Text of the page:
In 2006, Dell conducted one of the biggest electronics recalls in history when it pulled 4.1 million laptops because their lithium-ion batteries had caused some computers to catch fire. The stock's price dipped to around $20 after the news broke but quickly rebounded to $25 as Dell took action.
Hasbro Easy Bake Oven
Hasbro had a bad year in 2007: the company's popular Easy Bake Ovens were linked to incidents of young children suffering severe burns. Hasbro pulled 1 million units in the second major recall of the product that year. Company shares, which were above $32 in March, fell to roughly $20 by August and didn't recover until 2008.
Graco high chairs
In 2010, the Graco company recalled more than 1 million high chairs that proved prone to tipping over. The company experienced only a small and temporary drop in share price, considering the recall's scale.
In 2009, a salmonella outbreak devastated the peanut industry and the companies that sell many peanut-related products. As a result of Peanut Corp. of America's neglect, nine people died and a top company executive was sent to prison for 28 years. Although brands like Peter Pan and Smucker's had nothing to do with the recall or the tainted products, their shares suffered as peanut butter sales plummeted by 25%.
Toyota floor mats
In 2010, Toyota shares dropped by 15% as the company was caught up in one of the costliest recalls in history—it was forced to pull more than 8 million vehicles from circulation. As many as 89 people are believed to have died in faulty Toyotas, most notably from floor mats that forced involuntary acceleration. The recall cost Toyota $2 billion, it was fined $1.2 billion, and the company's shares plummeted further in the wake of the recall as drivers lost confidence in the manufacturer.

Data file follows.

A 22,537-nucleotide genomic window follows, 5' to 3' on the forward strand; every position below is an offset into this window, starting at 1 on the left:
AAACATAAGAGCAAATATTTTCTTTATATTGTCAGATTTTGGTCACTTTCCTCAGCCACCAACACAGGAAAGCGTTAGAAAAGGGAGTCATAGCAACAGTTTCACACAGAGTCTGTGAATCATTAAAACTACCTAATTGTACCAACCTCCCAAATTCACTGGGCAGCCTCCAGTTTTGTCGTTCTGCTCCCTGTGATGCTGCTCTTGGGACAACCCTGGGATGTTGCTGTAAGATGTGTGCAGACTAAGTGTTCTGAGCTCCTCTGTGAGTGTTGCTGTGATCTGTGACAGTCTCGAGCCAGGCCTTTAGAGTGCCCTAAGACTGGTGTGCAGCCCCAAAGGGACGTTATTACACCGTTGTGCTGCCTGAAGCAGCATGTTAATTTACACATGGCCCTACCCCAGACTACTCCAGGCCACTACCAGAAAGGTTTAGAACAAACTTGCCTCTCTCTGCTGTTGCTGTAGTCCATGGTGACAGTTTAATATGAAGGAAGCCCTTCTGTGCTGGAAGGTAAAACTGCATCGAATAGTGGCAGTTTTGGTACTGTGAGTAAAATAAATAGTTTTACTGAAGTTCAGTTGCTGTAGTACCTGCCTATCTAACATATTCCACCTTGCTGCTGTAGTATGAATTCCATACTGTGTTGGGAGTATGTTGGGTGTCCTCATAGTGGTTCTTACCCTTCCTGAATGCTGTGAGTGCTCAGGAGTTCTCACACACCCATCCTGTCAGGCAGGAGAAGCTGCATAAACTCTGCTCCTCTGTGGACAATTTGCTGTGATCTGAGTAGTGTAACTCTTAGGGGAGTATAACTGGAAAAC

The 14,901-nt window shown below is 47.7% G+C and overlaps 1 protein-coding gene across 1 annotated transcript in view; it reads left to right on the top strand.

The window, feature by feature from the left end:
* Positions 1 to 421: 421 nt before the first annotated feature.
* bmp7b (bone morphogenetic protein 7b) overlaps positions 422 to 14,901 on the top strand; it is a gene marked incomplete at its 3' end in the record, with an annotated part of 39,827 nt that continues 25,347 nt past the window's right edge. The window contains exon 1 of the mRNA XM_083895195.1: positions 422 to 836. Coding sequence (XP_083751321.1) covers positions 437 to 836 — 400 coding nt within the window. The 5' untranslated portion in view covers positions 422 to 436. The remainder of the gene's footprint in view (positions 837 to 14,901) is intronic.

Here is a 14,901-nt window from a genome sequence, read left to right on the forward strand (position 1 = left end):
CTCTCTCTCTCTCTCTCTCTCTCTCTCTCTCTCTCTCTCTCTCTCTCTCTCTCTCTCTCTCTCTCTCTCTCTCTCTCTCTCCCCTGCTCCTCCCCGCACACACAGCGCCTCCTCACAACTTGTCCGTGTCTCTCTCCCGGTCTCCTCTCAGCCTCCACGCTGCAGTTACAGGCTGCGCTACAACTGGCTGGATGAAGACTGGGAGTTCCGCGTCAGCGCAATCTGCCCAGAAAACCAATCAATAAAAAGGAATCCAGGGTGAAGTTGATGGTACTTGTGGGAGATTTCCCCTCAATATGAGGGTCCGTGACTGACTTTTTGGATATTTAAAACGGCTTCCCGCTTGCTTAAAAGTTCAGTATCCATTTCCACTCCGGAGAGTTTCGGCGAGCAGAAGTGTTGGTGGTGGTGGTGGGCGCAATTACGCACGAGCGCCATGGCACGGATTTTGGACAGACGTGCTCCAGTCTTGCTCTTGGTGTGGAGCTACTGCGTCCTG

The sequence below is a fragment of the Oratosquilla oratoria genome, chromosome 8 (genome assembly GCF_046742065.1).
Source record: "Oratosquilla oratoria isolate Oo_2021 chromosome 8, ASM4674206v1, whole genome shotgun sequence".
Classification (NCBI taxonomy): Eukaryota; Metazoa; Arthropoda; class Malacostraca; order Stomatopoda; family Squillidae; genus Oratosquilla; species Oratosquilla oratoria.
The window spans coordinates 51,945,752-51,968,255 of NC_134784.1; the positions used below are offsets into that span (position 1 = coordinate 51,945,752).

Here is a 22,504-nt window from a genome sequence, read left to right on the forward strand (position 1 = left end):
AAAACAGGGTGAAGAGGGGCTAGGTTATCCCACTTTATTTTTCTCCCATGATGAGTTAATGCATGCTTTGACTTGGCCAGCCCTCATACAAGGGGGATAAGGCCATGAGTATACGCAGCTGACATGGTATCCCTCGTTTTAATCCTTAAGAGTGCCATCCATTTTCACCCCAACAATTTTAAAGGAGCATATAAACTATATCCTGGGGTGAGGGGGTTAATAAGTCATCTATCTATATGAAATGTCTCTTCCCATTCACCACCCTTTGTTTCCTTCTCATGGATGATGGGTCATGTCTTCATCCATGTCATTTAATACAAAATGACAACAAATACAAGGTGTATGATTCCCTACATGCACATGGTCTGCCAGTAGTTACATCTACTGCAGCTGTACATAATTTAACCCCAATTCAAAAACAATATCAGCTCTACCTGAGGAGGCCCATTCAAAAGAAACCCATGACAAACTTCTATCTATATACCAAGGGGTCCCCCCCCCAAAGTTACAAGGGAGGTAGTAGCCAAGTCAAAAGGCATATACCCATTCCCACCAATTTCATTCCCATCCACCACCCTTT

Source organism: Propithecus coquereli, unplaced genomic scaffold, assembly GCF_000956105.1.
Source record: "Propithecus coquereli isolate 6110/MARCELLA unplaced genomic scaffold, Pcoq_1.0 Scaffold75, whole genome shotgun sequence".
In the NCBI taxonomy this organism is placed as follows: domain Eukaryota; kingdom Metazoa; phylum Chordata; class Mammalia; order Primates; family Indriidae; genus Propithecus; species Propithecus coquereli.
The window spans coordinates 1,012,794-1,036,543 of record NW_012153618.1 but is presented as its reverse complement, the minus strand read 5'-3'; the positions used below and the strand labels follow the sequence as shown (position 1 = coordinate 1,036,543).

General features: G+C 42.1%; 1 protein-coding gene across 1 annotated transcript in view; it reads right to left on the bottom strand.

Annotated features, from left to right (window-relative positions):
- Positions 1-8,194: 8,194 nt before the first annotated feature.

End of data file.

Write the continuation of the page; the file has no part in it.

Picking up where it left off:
In 2009, Pfizer joined the list of drug makers forced to pull their most popular drugs off the market due to the risk of heart attacks and other potentially fatal side effects. The FDA recalled Bextra, a $1.3 billion jewel in Pfizer's crown, and the company was fined $2.3 billion for a total financial hit of at least $3.3 billion. Since then, the company's stock has trailed the S&P 500 by 50 percentage points.
GM ignition switches
In 2014, GM was forced to recall more than 30 million cars worldwide after it was revealed that faulty ignition switches led to power failures that disabled critical systems such as brakes and airbags, leading to the deaths of 124 people. Between lawsuits, fines, and the recall itself, GM paid $4.1 billion, and the company's shares lost 15% of their value that year.
Takata holds the distinction of conducting the biggest recall in history: the company began recalling faulty airbags in 2008, and the recall continues to this day. Virtually every automaker in the world used Takata airbags, which were linked to 20 deaths after some airbag inflators exploded and sprayed shrapnel at the passengers they were designed to protect. The recall, which could run through 2023, involves 100 million inflators.2018 All rights reserved.